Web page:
So at the beginning of this decade, King got the idea worked out in his mind and then had to write it down, generating the novel published on September 24, 2013. It currently has almost 10,000 ratings on Amazon with a score of 4.5 out of 5 stars. King has rabid fans, but you don’t get 4.5 out of 5 stars on Amazon with that many reviews unless the book is good.
Before seeing Doctor Sleep, I decided intentionally not to re-read (not something I do very often with any work, actually, but have done with a few Stephen King books) or rewatch The Shining. It’s been well over 20 years since I originally watched The Shining (1980) which was Stanley Kubrick’s vision and adaptation. Stephen King was not a fan of Kubrick’s adaptation of his novel, The Shining, but everybody else pretty has been. (Rotten Tomatoes: 83% critics / 95% audience, IMDB: 8.4). In fact, there is an awesome set of integral scenes for The Shining in Stephen Spielberg’s Ready Player One.
So, I was going into my screening of Doctor Sleep fairly cold from the past of The Shining. Sure, I remember parts of it, but I didn’t want to freshen up my entire memory of the original movie before seeing the sequel.
I have started reading the novel, Doctor Sleep, but did not finish it — also, intentionally — before seeing the movie. Just didn’t want to ruin the ending of the movie (and therefore won’t know if the book ending and movie ending are different) and/or be caught up in over comparisons of the book and the movie too much in the review.
I am enjoying Doctor Sleep, the novel, but to me it’s not as gripping as The Shining. King’s writing style has evolved over the years. I don’t find his writing as taut as was the first 10-20 years. That isn’t necessarily a knock on him — as he’s clearly still one of the very best at his craft (he will probably go down historically as the best modern day storyteller ever), but I liked more of Stephen King’s writing when he was more laser focused. Books like The Stand, all of his early short story works and the staples: Carrie and, of course, The Shining, Dead Zone, Christine, Pet Sematary (perhaps the scariest book I’ve ever read!) and so on. His storytelling for me started to get headier around the mid 90s. I have read and enjoyed some of his work a lot since then like 11/23/63 (fantastic story, haven’t seen the mini-series on Hulu .. yet).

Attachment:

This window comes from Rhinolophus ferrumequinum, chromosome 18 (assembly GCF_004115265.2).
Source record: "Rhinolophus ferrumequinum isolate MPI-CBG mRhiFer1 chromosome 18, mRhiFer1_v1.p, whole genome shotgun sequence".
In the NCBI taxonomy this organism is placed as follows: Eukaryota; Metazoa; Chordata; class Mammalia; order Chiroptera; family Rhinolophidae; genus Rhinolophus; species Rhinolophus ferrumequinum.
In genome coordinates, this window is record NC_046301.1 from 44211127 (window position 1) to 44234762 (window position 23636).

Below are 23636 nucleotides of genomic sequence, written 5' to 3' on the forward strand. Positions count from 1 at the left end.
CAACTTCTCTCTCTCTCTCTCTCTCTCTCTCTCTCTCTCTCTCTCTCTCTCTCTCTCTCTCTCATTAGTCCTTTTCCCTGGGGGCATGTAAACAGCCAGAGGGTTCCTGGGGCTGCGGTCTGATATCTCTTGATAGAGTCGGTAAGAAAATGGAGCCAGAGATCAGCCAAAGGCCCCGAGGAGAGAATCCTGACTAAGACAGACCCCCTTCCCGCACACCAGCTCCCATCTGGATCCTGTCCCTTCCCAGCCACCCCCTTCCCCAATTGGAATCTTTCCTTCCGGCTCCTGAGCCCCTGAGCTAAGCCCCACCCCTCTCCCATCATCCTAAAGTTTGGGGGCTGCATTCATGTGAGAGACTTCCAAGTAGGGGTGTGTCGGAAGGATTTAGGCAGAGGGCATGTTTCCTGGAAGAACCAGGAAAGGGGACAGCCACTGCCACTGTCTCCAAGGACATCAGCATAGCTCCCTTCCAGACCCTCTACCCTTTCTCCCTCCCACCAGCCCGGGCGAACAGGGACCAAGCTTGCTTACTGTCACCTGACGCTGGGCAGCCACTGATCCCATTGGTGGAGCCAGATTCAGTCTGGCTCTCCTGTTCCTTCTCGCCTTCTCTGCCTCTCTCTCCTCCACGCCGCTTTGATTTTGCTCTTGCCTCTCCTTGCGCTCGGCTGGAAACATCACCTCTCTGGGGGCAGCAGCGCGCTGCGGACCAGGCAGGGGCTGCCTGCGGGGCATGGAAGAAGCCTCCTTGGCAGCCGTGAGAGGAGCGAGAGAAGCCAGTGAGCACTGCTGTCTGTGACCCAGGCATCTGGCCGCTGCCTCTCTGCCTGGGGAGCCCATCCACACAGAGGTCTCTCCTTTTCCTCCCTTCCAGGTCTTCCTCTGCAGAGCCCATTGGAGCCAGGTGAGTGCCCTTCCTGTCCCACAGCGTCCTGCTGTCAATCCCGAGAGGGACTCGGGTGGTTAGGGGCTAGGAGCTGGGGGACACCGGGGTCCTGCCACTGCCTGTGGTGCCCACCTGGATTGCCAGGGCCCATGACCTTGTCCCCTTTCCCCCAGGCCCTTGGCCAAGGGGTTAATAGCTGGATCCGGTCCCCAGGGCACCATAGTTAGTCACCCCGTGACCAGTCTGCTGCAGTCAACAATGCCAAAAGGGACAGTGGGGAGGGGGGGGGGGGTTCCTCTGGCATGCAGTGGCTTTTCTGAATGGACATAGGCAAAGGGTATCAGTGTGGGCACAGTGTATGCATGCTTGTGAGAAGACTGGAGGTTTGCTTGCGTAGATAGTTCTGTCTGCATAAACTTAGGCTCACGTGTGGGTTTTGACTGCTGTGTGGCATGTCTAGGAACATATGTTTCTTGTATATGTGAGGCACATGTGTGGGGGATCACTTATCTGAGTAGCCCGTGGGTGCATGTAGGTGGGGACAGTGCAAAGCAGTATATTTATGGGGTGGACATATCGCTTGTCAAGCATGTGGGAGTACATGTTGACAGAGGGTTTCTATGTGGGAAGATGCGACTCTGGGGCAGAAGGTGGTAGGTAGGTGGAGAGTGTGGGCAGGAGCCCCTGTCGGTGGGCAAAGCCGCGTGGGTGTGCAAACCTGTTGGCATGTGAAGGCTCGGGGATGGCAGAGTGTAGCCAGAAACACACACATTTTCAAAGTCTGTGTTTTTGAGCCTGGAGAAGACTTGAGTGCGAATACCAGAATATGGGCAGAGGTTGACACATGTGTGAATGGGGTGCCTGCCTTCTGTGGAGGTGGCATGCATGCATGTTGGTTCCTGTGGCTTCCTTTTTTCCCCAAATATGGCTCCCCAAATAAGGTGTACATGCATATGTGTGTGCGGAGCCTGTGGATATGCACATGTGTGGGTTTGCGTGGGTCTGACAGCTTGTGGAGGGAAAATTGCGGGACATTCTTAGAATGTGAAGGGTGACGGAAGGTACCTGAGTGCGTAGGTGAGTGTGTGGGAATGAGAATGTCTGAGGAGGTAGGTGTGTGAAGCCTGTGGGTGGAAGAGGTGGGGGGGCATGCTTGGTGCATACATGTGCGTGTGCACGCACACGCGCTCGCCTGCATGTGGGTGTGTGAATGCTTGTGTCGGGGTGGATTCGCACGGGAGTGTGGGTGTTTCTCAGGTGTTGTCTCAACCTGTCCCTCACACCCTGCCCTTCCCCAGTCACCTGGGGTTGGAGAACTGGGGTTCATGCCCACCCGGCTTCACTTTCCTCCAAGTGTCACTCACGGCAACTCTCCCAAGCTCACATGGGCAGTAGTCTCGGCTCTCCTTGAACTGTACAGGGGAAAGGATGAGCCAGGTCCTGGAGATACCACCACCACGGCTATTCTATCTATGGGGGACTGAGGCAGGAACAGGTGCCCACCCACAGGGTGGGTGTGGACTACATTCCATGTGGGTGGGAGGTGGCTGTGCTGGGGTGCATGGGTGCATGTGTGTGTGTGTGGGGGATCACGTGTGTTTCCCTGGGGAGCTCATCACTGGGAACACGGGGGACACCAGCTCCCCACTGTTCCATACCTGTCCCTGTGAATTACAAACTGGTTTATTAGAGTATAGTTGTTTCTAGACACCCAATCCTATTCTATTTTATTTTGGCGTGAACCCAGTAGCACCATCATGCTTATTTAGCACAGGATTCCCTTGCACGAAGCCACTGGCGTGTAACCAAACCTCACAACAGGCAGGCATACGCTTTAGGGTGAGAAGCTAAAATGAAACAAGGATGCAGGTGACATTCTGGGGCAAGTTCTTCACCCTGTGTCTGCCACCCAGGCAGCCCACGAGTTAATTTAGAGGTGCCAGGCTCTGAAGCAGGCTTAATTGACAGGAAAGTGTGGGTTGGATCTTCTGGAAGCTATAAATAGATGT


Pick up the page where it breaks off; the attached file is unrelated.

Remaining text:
So, I’m what you would consider a huge fan of all works by Stephen King, but a little more biased to the bulk of his work earlier in his career.
Now that you know the setup for my state of mind and memory of the first film and novel — both which I enjoyed — that sets the stage good for how I felt about the filmDoctor Sleep. If you already clicked through and read the text review at Letterboxd, you know the rating and why. Also, I provided a video review (again. no spoilers) of my feelings immediately after leaving the theater.
And now at least I’m compiling this blog post to give my final, final review thoughts. After seeing the movie, after writing the review, after recording the video … what is left for me to say about Doctor Sleep?
I loved it.
It’s going to seem like hyperbole, but it’s quite possibly my favorite horror film sequel that I’ve ever seen. Damn, I want to see it again! When you get the chance in a week to see it, you’re strongly encouraged to do so.